A Week After No-Hitter, Corey Kluber Hits the Injured List

Three innings into his start on Tuesday, his first since tossing a no-hitter, Corey Kluber exited with tightness in his throwing shoulder. A day later, Yankees Manager Aaron Boone said that Kluber will miss at least two months because of a strained muscle in his right shoulder.

The diagnosis — technically, a strained subscapularis muscle, which makes up part of the rotator cuff — may keep Kluber, 35, sidelined until roughly August, dealing a blow to a starting rotation that trailed only the Chicago White Sox in earned run average in the American League entering Wednesday.

The pitching staff wasn’t the only part of the team saddled with health concerns on Wednesday. Boone announced that first baseman Luke Voit was also headed to the injured list because of a Grade 2 (out of three) strain of his right oblique muscle. Voit was only 12 games into his return from knee surgery that had forced him to miss the first month and a half of the season.

Voit, 30, who led the major leagues in home runs last season, felt something in his side during Saturday’s game against the White Sox. It felt worse on Tuesday and Voit was sent for a magnetic resonance imaging examination on Wednesday, Boone said.

“Obviously he’s frustrated, with all he’s been through just to get back,” Boone said.

Kluber, though, had been healthy this year, a stark change after years of injuries. A workhorse in the Cleveland rotation, Kluber averaged 218 innings a year between 2014 and 2018 and won two A.L. Cy Young Awards.

In 2019, he tossed only 35 ⅔ innings because a line drive fractured his right forearm, his pitching arm. And in 2020, after a trade to the Texas Rangers, he logged only one inning because of a different torn muscle in his shoulder. Over the winter, the Yankees made the high-risk, potentially high-reward gamble in signing him to a one-year, $11-million deal, and he had been proving them right.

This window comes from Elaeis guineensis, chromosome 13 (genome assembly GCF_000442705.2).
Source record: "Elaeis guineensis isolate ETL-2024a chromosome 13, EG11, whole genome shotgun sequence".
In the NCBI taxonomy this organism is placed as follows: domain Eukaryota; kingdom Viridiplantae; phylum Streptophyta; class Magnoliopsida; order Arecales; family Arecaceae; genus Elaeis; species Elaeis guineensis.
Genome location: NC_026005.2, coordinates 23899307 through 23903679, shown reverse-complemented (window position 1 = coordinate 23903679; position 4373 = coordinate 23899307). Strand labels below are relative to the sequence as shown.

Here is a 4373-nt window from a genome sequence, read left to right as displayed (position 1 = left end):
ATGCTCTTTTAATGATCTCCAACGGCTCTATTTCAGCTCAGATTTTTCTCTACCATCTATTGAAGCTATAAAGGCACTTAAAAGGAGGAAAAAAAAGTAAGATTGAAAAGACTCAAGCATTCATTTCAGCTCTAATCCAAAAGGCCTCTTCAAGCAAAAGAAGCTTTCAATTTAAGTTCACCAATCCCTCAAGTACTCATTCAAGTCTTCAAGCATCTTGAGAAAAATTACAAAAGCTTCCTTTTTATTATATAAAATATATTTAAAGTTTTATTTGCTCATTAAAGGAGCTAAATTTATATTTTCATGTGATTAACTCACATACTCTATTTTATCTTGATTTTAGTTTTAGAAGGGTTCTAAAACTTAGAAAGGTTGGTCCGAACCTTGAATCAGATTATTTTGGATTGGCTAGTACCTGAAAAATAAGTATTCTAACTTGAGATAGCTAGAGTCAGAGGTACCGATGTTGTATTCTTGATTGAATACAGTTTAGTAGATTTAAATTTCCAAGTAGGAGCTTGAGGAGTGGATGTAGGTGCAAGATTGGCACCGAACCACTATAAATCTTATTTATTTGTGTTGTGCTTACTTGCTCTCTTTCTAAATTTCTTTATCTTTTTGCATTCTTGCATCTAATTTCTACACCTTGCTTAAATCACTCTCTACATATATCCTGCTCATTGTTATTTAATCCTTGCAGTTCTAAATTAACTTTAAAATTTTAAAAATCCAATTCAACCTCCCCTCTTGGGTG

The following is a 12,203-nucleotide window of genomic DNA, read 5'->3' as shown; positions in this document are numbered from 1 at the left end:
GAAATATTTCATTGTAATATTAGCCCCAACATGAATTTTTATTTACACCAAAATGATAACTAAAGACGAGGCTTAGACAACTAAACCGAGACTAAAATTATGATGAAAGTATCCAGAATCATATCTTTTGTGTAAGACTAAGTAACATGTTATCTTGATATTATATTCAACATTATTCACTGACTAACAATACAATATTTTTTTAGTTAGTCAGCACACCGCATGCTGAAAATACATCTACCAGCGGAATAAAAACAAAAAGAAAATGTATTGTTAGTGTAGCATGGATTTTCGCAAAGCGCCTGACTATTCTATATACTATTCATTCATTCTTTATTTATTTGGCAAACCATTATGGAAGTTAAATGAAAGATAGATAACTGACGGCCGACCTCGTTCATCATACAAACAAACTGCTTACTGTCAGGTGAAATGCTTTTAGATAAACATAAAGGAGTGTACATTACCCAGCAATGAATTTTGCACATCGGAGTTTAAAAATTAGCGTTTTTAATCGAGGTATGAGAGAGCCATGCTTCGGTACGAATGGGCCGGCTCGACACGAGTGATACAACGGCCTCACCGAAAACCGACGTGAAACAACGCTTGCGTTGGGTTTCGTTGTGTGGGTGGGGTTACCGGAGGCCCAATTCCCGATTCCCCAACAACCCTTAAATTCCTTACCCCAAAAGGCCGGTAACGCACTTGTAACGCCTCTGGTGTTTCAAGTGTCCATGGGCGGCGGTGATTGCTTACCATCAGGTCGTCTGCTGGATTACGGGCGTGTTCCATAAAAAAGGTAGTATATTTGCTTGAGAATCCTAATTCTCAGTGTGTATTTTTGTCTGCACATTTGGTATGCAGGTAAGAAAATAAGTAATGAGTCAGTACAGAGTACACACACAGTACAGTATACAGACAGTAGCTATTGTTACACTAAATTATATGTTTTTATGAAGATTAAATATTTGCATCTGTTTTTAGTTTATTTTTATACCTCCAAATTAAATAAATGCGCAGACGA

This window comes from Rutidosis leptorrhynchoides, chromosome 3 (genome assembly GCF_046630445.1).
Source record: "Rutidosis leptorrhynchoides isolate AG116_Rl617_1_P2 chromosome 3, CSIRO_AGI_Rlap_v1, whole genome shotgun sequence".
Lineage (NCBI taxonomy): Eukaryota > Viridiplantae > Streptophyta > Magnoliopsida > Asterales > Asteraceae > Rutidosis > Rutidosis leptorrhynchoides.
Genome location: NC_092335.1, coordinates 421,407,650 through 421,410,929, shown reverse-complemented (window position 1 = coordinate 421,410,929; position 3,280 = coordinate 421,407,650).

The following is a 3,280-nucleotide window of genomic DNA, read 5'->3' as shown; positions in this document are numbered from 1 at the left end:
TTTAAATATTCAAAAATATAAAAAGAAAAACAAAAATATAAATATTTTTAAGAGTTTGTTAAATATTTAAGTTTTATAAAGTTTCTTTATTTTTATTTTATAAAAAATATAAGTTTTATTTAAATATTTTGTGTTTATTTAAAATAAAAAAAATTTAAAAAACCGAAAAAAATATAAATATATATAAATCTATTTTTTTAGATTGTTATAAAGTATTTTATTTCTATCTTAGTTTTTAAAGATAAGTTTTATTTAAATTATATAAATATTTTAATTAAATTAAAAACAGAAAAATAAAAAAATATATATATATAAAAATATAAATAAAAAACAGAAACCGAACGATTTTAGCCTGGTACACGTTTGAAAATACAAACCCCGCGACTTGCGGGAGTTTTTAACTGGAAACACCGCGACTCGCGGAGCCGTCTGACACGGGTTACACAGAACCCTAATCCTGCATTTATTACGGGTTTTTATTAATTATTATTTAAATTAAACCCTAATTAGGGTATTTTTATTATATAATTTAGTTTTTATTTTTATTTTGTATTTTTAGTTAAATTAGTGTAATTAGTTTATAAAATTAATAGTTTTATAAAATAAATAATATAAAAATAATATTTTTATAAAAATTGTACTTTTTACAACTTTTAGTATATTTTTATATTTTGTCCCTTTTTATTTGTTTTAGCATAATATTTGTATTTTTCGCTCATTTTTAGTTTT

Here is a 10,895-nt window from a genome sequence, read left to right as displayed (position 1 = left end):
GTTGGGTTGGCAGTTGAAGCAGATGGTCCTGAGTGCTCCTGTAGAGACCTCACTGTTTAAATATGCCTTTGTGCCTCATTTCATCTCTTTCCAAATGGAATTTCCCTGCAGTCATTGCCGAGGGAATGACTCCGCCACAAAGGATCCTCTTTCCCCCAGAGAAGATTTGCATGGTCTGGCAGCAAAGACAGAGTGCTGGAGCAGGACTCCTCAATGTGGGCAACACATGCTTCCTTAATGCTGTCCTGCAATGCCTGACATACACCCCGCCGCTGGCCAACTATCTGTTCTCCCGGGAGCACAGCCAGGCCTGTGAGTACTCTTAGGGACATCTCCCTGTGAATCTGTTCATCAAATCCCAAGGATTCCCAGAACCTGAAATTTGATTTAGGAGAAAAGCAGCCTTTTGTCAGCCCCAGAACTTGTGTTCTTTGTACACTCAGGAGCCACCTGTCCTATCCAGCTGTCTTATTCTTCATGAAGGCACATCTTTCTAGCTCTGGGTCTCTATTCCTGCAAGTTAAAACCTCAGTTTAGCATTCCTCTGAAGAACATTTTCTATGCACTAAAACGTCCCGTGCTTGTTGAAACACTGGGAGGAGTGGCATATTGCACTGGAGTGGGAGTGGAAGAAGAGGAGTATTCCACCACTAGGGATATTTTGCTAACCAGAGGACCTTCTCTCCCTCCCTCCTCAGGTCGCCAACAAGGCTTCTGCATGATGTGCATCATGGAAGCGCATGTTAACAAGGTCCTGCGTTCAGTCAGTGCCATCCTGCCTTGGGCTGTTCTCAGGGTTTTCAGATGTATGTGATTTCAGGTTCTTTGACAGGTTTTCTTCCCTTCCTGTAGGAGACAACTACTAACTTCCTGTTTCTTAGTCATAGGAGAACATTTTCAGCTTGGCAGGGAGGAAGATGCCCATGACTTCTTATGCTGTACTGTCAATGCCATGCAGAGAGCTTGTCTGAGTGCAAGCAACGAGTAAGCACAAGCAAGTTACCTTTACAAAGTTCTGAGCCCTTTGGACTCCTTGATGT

In their rotation, Kluber trailed only the ace right-hander Gerrit Cole in production. He had a 3.04 E.R.A. over 53 ⅓ innings and tossed the Yankees’ first no-hitter since 1999, on May 19 against the Rangers, his former team.

But before his start on Tuesday against the Toronto Blue Jays, a 6-2 loss, Kluber said he had trouble getting his arm loose, noting that it felt heavy but not painful. After three innings, in which he coughed up two runs and walked three batters, Kluber exited the game.

“You feel like you’re letting the guys down, bailing on your teammates,” Kluber told reporters after the game. “I guess ultimately we were trying to be smart about it and not push through something, risk doing something else.”

On Wednesday, an M.R.I. revealed the source of the problem, and Kluber was sent for a second, more precise examination to ensure nothing else was awry, Boone said. He will be shut down from throwing for four weeks. The right-handers Deivi Garcia, 22, and Michael King, 26, were options to fill Kluber’s innings in the meantime, he added.

“It’s obviously tough news to get considering how well he’s thrown the ball and all he’s been through to get back,” Boone said.

In more encouraging injury news for the Yankees, Boone said designated hitter Giancarlo Stanton, who has been out for two weeks with a left quadriceps strain, may return from the I.L. as soon as Friday.

Inside Pitch

With the forecast calling for inclement weather, the Yankees postponed Wednesday’s game against Toronto. It was rescheduled as part of a single-admission doubleheader on Thursday.

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